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Sanitation

Global Sanitation Fund helps 1.4 million people gain improved sanitation

Children in Senegal carry signs to show support for good hygiene practices including handwashing in a celebration confirming this village in Senegal has improved sanitation. The ceremony is in Agnam Civol, a village which was declared open defecation free thanks to efforts through GSF financed programmes in 2012

The Global Sanitation Fund Progress Report 2012, a new report from the Water Supply and Sanitation Collaborative Council (WSSCC), details programmatic results, reporting methodology and financial data from Global Sanitation Fund (GSF) programmes in Africa and Asia.

In 10 countries – Cambodia, Ethiopia, India, Madagascar, Malawi, Nepal, Nigeria, Senegal Tanzania and Uganda – Global Sanitation Fund Subgrantees have implemented sanitation and hygiene awareness-raising and promotion activities resulting in:

• 1.4 million people with improved toilets.

• More than 1 million people in nearly 4,000 communities now live in open defecation free environments.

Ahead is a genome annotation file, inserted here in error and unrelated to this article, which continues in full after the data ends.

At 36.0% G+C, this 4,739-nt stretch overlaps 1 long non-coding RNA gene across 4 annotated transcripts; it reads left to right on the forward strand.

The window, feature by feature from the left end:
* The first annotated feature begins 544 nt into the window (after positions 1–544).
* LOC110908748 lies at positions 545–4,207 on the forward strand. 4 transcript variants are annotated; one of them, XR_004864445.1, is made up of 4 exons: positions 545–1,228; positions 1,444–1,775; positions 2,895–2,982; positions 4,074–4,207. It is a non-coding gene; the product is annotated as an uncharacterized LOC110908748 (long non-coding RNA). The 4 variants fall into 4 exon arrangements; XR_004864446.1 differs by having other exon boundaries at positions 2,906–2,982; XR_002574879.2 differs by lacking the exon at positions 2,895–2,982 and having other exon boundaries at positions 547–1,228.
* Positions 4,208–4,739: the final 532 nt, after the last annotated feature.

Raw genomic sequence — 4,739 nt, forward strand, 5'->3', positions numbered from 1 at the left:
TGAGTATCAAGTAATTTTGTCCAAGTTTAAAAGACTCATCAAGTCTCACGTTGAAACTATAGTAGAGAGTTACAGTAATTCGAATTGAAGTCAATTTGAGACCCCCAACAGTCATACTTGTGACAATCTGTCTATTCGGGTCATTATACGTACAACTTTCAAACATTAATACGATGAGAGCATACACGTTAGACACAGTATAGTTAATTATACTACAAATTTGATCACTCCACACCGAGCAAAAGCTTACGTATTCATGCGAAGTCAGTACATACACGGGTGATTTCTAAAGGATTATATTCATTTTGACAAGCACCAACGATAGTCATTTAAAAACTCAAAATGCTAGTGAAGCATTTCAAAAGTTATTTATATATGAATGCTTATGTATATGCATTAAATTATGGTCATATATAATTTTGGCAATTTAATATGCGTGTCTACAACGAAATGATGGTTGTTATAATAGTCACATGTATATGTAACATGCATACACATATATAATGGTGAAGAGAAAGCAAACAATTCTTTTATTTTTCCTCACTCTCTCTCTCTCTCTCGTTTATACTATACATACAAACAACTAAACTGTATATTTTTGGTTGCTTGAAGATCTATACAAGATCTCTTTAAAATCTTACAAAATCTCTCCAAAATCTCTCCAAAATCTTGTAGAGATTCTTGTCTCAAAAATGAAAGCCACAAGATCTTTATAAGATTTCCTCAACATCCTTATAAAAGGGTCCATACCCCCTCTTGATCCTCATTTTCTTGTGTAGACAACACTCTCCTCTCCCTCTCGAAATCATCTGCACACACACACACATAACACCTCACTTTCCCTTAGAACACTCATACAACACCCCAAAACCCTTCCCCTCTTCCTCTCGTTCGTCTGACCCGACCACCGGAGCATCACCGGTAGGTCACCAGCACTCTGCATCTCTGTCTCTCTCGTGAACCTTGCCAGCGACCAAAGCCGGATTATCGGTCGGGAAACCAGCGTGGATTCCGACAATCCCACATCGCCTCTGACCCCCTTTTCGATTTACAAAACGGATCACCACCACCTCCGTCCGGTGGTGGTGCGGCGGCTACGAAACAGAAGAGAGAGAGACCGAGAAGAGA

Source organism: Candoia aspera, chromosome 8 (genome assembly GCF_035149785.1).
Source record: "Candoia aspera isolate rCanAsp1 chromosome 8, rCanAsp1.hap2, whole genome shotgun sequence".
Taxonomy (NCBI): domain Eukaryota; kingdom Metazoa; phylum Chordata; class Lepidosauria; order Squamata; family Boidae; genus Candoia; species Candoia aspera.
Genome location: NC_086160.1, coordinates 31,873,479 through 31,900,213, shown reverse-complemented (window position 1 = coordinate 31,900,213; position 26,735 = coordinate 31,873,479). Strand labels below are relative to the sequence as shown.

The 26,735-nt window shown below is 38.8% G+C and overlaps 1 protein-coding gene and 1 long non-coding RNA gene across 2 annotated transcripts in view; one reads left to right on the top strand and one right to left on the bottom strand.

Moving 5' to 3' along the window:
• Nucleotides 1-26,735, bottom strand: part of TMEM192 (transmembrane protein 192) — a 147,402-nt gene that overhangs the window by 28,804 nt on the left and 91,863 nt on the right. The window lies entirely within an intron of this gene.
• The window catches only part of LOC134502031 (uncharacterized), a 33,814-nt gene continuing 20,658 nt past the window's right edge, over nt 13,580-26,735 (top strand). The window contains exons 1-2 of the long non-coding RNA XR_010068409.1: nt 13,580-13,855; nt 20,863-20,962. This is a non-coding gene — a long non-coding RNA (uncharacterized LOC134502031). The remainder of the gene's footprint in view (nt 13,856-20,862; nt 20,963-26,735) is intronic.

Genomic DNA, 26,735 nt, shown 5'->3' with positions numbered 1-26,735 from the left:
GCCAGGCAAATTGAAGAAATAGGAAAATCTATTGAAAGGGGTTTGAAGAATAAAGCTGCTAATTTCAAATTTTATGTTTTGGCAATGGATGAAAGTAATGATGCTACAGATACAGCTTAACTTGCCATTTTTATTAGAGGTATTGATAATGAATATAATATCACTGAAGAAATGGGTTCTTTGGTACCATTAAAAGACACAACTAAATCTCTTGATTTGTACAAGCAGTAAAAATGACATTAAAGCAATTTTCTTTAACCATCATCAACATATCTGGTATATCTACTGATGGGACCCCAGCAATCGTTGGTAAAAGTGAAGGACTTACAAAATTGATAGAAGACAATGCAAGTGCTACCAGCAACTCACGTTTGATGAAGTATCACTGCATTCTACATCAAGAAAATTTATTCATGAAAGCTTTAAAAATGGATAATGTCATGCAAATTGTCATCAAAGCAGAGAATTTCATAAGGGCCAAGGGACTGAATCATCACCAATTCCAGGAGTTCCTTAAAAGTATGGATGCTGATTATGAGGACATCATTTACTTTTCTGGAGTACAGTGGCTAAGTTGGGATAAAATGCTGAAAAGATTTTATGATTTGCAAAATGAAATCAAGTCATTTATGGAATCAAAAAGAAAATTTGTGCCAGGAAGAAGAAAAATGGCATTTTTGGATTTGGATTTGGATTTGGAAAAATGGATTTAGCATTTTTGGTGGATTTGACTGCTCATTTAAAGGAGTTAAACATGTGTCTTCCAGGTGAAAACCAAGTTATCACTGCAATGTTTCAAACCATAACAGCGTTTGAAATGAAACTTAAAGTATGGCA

• Almost 10,000 communities have participated in demand-creation activities.

• 3.8 million people have heard about the importance of good hygiene through community activities and communications campaigns.

New Sanitation Figures Compete with Official UN Statistics: 6 in 10 Lack Proper Facilities

As world leaders and grassroots groups discuss how to reduce poverty and improve lives, debates

over precise definitions and accurate measurements are taking on a new urgency. The agenda-setting Millennium Development Goals expire in 2015, but already new definitions for water, sanitation, and hygiene — called WASH by insiders — seek to influence the post-MDG global development agenda.

In February this year, the Water Institute at the University of North Carolina, Chapel Hill, challenged official statistics from the United Nations on the number of people without proper toilet facilities: UNC put the figure at 4.1 billion people, compared with 2.5 billion claimed by the United Nations. Both figures assessed conditions in 2010.